Despite that, old-school Warcraft players have a good amount of nostalgia for The Barrens. It was a melting pot of noobs, and its chat portal became infamous for Chuck Norris jokes, Metallica arguments, and the fruitless attempts to locate Mankrik's Wife. Who knows if Classic's Barrens will achieve the same anarchy, but if you're coming to vanilla for the first time, it's certainly worth seeking out.

Witness the opening of Ahn'Qiraj

(Image credit: Blizzard)

Blizzard tried something truly bold in 2006 when they unveiled a new raid, The Temple of Ahn'Qiraj. Essentially, each server was forced to grind out a ton of resources to sustain a "war effort," while one player completes an insanely long and difficult quest chain to forge the Sceptre of the Shifting Sands. Once the materials have been gathered, that player hits a gong in front of the walls of Ahn'Qiraj with the Sceptre, formally opening the raid to the players.

Blizzard hasn't tried anything like this since. Each realm opened up the gate at a different time, which meant that if you were in a top raiding guild, you'd watch helplessly as the parties on the other servers gathered resources and started progressing through the bosses before you. The idea of gating off content on a per-server basis runs against the entire philosophy of modern Warcraft, so in Classic, when the time comes, you owe it to yourself to be there when the walls come tumbling down.

Kill Hogger in Elwynn Forest

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It's 2004, you've just hit level 10 on a Human Warrior, and you're standing at the far end of Elwynn Forest—right as the deciduous green trees fade into the rolling plains of Westfall. You pick up a quest to go kill a gnoll mercenary named Hogger. Easy enough.

You find him standing on a small hill. You engage. He kills you in three shots. You're confused, because you don't yet know what an "elite" crest means. You go to Thottbot, to find dozens of noobs just like you who are equally confused.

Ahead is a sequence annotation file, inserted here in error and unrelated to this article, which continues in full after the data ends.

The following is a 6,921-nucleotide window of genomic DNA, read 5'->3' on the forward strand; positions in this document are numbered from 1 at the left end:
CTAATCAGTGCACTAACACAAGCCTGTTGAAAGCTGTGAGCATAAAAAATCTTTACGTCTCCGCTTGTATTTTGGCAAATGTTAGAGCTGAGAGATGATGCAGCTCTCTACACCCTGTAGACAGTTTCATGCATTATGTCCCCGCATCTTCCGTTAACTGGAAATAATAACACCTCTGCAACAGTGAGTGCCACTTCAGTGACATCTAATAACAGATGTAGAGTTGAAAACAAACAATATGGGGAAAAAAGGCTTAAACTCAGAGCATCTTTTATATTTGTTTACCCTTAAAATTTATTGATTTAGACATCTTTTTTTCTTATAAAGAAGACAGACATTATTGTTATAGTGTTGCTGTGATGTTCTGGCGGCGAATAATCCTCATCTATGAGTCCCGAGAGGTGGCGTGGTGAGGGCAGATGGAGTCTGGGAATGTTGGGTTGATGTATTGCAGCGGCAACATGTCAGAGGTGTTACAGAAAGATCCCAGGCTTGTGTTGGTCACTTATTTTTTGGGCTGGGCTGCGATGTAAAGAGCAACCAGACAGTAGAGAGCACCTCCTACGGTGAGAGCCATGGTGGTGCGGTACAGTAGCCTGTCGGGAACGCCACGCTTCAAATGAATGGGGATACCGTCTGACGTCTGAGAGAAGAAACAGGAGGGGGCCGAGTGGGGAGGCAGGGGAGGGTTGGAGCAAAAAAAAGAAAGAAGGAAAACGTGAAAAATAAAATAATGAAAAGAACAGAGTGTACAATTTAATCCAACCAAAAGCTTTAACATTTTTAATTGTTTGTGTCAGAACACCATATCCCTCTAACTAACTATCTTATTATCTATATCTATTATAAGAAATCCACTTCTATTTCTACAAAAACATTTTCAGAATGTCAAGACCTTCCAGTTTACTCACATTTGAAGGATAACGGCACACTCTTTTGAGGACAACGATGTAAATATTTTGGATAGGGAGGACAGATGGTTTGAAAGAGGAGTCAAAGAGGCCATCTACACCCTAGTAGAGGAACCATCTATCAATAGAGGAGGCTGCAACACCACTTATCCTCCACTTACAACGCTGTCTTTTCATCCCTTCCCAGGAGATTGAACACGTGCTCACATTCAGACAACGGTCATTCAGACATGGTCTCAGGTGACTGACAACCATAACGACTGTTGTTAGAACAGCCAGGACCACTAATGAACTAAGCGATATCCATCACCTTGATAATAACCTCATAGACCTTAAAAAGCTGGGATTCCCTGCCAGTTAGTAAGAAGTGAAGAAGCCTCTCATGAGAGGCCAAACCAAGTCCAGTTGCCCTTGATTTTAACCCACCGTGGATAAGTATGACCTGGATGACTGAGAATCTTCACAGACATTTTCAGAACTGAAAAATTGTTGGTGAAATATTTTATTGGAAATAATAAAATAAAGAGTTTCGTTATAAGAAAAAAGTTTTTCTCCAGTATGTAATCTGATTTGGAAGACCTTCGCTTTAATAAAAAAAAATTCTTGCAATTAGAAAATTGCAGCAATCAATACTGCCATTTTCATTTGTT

This was a textbook cycle in early Warcraft. In those days, the game would routinely serve up quests that required a small party of players to tackle. Hogger, by far, was the most notorious. He piled up the corpses of so many bright-eyed scrubs, and I have no shame in admitting that I was one of them.

Today, World of Warcraft's world content is almost entirely soloable. So to pay tribute to the Classic experience, you owe it to yourself to take down the legendary gnoll warrior. Just remember to bring a healer.

Do the original Tirion Fordring quest chain

(Image credit: Blizzard)

Tirion is a pretty big deal now. He was central in the Wrath of the Lich King storyline, he had a heroic death in Legion, and he almost became a death knight after that. But long before Blizzard fleshed out his storyline, Tirion was first introduced to the canon through a long, in-depth quest chain. You find him in the Plaguelands, do some fetch quests, and eventually confront his son who's been wrapped up in the fanatical Scarlet Crusade.

It's some of the best writing Blizzard put into its sprawling MMO, but it was removed as the years piled on and Fordring was needed for more auspicious purposes. Classic allows anyone to return to the source and witness where the legend began.

Do at least one Molten Core run

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Even if you're not the raider type, Molten Core is still worth your time. The instance is an ornery bastard; stuffed with trash mobs on a healthy respawn timer and poorly-conceived bosses with party-obliterating one-shot mechanics. But it is also emblematic of a World of Warcraft you can't really find anymore on the live servers. Before raids were streamlined, before you had a dungeon journal describing every mechanic in exacting detail, all you had was a big angry hellhole, with one of the most iconic villains the game has ever produced lingering at the bottom.

Luke Winkie
Contributing Writer

Luke Winkie is a freelance journalist and contributor to many publications, including PC Gamer, The New York Times, Gawker, Slate, and Mel Magazine. In between bouts of writing about Hearthstone, World of Warcraft and Twitch culture here on PC Gamer, Luke also publishes the newsletter On Posting. As a self-described "chronic poster," Luke has "spent hours deep-scrolling through surreptitious Likes tabs to uncover the root of intra-publication beef and broken down quote-tweet animosity like it’s Super Bowl tape." When he graduated from journalism school, he had no idea how bad it was going to get.